In addition to the pre-adoption consultation, there are other services provided during the adoption process that could pose medico-legal risks for physicians. For example, adoptive parents may ask a physician to be available to provide telephone advice while the parents are in the foreign country. In other cases, doctors may be asked by adoption agencies to visit the foreign country to assess the medical condition of children being considered for adoption. While unlikely, in both these situations physicians may be exposed to legal action in a foreign jurisdiction. Physicians should first obtain advice from the CMPA when considering providing these types of services.
Some adoptive parents may visit a doctor for a determination of their own health status, to fulfill an adoption requirement. During this process, physicians may be asked for a copy of their medical licence so parents can provide proof of the doctor's professional credentials. Given the rise in identity theft, physicians should consider alternative methods of proving their credentials, such as providing their medical licence number only.
Physicians asked to provide consultation services to potential adoptive parents can mitigate risks by considering the following:
be appropriately qualified to provide medical advice on the health of a child
understand the limitations of the medical information on which any assessment or advice is based
clarify to adoptive parents the medical advice that can be reasonably provided to them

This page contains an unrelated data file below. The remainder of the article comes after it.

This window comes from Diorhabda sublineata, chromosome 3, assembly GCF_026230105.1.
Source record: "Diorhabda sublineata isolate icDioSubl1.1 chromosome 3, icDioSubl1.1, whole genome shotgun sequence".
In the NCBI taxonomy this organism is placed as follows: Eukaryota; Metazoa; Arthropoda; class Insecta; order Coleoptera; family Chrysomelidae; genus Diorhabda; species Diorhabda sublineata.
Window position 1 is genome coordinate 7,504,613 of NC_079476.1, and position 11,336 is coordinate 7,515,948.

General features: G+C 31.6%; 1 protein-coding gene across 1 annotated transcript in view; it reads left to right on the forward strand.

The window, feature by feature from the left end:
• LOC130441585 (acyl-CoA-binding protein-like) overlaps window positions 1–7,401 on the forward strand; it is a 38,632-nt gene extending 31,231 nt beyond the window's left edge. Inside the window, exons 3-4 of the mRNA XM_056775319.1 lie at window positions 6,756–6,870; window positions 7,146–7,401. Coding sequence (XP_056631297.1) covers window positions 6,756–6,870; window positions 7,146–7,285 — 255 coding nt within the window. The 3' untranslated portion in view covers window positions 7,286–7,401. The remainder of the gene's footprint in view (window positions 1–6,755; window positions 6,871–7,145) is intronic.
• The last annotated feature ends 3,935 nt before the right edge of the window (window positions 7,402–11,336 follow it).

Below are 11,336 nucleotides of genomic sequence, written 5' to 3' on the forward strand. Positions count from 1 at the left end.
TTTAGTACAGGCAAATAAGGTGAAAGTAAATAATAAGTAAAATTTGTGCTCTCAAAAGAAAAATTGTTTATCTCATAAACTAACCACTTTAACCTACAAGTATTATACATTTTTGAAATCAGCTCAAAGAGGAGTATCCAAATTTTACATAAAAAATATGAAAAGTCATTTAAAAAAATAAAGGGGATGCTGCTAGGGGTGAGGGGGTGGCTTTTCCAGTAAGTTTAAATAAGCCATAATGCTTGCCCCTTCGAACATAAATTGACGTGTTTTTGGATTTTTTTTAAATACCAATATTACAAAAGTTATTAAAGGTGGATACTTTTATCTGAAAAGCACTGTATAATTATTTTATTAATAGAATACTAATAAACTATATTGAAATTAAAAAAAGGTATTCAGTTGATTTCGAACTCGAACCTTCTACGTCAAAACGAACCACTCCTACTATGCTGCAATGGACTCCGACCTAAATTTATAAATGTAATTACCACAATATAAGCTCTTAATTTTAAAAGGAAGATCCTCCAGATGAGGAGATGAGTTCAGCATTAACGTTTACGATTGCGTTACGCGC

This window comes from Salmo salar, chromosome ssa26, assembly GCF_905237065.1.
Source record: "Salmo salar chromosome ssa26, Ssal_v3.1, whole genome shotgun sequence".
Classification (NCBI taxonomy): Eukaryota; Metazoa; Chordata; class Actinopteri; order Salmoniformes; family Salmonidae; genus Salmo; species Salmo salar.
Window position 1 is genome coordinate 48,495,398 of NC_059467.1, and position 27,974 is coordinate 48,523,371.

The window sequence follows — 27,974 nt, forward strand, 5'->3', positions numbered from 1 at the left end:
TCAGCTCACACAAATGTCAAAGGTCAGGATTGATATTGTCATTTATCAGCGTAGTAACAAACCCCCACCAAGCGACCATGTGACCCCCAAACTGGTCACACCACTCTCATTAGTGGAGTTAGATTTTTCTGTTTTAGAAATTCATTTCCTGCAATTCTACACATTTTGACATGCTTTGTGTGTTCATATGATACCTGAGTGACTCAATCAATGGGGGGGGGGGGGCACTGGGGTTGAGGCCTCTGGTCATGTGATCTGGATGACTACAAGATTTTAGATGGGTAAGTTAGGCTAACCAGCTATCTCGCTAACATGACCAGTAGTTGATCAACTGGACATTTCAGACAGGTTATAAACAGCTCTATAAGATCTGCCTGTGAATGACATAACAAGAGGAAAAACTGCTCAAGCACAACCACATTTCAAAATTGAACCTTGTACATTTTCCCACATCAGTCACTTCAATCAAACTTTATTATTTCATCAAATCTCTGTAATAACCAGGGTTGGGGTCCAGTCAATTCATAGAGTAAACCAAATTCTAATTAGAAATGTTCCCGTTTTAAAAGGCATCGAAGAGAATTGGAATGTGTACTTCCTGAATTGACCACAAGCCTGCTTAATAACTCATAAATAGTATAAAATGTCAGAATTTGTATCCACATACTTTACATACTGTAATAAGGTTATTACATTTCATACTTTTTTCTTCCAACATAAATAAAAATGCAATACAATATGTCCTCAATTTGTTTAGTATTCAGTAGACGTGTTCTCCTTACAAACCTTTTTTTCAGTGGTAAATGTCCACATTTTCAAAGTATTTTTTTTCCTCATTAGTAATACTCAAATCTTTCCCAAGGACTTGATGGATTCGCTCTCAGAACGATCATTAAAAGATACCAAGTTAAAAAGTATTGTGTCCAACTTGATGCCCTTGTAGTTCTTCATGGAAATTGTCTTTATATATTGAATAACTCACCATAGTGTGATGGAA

work with the adoptive parents to help secure any needed medications locally
decline to guarantee the health of a child, or to advise on whether or not the adoption should proceed
document in the medical record all discussions with parents, any assessments of the child's health status, and any advice provided to the adopting parents
More information is available by contacting the Association and speaking with one of the CMPA's medical officers, physicians with experience in medico-legal matters of this type.
Citizenship and Immigration Canada, Research Data Mart (RDM). retrieved on October 5, 2012 via Adoption Council of Canada http://www.adoption.ca/adoption-news?news_id=56
Canadian Paediatric Society, A note from the doctor: Advice for parents and caregivers, "International adoption: Health issues for families," Paediatrics and Child Health (2005) Vol. 10, no.5 p.293–294
Public Health Agency of Canada, "Canada Communicable Disease Report, Committee to Advise on Tropical Medicine and Travel, Statement on International Adoption," (December 2010) Vol. 36, ACS-15, introduction.